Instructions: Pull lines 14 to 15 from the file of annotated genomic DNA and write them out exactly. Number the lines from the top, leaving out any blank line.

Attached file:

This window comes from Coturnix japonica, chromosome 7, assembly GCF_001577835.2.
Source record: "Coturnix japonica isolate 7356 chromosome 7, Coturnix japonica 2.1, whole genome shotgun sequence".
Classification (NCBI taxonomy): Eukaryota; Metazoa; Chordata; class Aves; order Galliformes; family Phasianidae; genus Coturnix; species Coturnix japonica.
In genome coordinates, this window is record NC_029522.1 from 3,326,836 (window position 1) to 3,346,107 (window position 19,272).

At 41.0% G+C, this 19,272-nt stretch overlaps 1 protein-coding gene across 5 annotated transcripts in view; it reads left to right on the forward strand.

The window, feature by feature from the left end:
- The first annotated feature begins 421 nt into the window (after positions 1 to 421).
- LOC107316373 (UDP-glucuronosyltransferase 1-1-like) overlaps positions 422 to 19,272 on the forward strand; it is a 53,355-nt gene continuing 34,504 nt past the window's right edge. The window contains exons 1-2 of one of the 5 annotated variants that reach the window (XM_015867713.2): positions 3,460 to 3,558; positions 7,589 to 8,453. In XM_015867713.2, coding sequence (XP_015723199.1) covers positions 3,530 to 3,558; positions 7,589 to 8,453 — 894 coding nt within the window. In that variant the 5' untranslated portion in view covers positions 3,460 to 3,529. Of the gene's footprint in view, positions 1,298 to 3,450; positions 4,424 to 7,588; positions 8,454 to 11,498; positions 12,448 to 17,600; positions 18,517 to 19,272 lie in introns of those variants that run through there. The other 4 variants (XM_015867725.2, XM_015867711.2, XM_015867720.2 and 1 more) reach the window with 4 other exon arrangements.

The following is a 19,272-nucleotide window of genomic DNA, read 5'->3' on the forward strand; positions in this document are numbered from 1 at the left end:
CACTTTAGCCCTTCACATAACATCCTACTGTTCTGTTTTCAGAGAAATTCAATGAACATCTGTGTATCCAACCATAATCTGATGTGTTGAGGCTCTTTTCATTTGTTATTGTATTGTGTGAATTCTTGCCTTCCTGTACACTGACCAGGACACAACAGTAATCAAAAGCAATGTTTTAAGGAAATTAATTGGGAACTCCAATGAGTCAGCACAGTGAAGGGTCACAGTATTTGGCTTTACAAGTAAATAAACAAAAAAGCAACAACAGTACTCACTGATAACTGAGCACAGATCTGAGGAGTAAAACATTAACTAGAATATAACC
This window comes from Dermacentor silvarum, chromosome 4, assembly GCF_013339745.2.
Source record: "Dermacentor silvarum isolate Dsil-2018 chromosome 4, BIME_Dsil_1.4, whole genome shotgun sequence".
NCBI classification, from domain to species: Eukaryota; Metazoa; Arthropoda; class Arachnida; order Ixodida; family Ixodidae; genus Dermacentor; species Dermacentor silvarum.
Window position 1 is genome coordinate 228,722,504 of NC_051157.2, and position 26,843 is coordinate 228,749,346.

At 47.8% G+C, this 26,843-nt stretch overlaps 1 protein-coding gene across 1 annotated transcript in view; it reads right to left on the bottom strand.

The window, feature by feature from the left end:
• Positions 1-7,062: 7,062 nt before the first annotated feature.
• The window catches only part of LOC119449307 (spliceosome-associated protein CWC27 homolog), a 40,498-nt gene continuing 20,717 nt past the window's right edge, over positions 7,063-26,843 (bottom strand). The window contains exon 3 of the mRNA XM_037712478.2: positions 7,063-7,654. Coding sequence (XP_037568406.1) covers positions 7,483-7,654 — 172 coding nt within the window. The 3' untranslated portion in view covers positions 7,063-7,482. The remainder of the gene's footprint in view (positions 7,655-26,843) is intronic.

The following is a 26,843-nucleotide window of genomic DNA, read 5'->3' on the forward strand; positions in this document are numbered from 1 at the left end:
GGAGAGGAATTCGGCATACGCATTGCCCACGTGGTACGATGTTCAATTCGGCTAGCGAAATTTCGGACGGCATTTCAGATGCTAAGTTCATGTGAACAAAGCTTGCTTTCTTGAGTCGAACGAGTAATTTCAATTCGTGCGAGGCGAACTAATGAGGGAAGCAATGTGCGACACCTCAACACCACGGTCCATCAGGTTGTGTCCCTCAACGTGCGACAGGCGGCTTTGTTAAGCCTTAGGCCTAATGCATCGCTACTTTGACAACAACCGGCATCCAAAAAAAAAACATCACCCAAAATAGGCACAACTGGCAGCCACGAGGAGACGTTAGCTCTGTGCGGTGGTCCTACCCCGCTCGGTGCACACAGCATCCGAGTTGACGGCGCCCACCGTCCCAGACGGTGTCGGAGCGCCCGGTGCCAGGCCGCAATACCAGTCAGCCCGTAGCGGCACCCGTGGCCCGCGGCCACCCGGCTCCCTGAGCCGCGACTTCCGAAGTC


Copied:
Window position 1 is genome coordinate 228,722,504 of NC_051157.2, and position 26,843 is coordinate 228,749,346.

At 47.8% G+C, this 26,843-nt stretch overlaps 1 protein-coding gene across 1 annotated transcript in view; it reads right to left on the bottom strand.